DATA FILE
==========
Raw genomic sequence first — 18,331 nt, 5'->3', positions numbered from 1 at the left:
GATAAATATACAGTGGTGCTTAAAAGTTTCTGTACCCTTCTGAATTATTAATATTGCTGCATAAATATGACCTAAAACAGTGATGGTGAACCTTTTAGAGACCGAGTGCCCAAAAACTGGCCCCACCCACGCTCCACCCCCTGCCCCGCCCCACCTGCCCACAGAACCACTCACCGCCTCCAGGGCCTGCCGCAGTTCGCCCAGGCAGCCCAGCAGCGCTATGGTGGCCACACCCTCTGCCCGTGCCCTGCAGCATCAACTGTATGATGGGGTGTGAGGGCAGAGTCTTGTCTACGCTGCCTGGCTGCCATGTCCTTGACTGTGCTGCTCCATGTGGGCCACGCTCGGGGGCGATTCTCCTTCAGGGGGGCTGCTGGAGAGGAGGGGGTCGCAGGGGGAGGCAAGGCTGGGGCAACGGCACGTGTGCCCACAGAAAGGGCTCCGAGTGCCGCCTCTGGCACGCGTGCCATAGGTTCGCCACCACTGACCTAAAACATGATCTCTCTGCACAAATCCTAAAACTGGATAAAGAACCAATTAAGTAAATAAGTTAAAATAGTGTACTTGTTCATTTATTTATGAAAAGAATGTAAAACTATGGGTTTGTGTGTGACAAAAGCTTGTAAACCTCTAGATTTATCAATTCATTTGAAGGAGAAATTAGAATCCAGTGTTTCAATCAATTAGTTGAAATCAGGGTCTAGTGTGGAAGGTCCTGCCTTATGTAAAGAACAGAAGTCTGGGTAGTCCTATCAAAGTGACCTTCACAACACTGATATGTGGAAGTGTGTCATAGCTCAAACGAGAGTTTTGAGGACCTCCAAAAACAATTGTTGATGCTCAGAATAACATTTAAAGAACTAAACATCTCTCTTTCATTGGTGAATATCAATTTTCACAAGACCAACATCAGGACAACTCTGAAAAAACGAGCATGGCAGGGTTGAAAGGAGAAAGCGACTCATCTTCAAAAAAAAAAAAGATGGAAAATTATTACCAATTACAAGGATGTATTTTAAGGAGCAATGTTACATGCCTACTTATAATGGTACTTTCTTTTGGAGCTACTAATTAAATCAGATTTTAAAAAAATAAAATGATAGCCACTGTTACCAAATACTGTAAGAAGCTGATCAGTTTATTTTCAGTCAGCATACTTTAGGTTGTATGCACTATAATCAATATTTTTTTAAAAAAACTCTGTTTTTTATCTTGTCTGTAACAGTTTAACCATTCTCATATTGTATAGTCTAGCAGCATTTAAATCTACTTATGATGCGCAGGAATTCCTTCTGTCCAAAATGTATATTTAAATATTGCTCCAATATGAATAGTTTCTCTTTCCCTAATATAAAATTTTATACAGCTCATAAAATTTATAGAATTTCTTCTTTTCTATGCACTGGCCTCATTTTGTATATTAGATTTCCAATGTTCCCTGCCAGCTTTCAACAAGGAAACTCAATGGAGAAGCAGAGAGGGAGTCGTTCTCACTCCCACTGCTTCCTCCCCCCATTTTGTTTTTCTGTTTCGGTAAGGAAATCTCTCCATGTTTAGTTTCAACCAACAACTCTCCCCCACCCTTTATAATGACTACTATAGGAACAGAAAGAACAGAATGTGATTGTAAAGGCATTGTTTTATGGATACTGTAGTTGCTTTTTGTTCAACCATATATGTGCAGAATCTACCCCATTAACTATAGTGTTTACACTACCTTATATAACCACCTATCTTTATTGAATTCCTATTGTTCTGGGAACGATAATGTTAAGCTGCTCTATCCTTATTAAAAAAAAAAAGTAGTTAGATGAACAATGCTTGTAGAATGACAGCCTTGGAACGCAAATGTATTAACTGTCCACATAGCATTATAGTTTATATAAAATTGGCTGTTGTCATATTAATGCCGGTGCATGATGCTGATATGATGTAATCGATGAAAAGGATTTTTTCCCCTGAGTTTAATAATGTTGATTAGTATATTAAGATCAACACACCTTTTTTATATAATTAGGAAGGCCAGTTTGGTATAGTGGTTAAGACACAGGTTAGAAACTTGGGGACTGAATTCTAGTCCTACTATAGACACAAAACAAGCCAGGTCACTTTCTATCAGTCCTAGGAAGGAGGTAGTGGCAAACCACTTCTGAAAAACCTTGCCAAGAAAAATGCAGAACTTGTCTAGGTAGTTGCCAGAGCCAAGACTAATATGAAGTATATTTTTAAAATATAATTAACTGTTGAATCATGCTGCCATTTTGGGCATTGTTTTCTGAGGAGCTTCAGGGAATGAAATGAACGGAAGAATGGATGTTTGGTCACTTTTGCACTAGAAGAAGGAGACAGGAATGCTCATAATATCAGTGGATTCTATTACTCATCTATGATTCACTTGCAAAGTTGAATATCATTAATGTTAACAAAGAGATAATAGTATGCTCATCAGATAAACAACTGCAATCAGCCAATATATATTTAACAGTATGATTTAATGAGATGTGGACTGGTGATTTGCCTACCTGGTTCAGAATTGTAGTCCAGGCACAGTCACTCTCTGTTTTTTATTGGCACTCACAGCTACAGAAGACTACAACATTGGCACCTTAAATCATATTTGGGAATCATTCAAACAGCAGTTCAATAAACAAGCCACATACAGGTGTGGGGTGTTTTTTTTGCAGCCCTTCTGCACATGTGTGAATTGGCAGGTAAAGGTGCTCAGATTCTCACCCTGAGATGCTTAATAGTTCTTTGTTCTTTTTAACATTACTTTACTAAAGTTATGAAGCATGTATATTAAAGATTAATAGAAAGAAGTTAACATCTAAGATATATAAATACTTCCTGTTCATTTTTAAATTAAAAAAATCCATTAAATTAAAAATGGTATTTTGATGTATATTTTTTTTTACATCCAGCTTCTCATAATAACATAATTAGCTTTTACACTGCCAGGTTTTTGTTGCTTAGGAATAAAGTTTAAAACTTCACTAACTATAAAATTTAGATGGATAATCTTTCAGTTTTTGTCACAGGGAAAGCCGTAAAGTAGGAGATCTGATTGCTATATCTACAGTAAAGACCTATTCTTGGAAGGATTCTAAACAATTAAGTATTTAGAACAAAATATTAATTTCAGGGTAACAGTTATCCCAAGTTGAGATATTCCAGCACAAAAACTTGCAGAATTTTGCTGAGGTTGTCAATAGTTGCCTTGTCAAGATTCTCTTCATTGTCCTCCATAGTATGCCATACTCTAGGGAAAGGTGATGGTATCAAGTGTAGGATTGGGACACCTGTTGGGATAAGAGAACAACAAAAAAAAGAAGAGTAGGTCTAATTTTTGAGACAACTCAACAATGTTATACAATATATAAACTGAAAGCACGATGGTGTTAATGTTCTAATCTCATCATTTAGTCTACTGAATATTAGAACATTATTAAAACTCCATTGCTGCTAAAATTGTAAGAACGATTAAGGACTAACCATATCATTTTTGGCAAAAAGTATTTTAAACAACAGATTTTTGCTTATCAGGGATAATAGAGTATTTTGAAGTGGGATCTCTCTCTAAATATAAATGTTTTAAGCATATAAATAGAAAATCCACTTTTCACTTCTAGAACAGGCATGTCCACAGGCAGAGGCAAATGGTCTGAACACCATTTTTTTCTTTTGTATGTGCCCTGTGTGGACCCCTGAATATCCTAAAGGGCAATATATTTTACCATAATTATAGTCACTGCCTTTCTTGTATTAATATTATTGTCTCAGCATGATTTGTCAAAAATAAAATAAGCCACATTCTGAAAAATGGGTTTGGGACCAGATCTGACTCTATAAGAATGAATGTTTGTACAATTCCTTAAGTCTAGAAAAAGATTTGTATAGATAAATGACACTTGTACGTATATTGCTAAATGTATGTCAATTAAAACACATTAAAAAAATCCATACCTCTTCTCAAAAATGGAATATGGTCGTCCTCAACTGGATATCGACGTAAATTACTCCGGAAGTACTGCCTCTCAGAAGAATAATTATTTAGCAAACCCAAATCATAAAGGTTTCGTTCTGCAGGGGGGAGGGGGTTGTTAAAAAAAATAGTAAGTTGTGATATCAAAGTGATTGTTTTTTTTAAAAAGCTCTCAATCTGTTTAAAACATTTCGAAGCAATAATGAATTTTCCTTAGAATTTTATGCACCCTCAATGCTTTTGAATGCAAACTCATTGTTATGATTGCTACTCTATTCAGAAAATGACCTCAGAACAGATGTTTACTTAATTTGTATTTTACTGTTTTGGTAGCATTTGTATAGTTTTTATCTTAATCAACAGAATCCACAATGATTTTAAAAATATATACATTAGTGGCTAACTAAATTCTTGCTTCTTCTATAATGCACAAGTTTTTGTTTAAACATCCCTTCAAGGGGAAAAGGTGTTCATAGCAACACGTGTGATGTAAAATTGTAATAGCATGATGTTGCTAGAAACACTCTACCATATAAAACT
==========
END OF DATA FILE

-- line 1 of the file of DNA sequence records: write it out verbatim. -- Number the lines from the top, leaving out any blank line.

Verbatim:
Raw genomic sequence first — 18,331 nt, 5'->3', positions numbered from 1 at the left: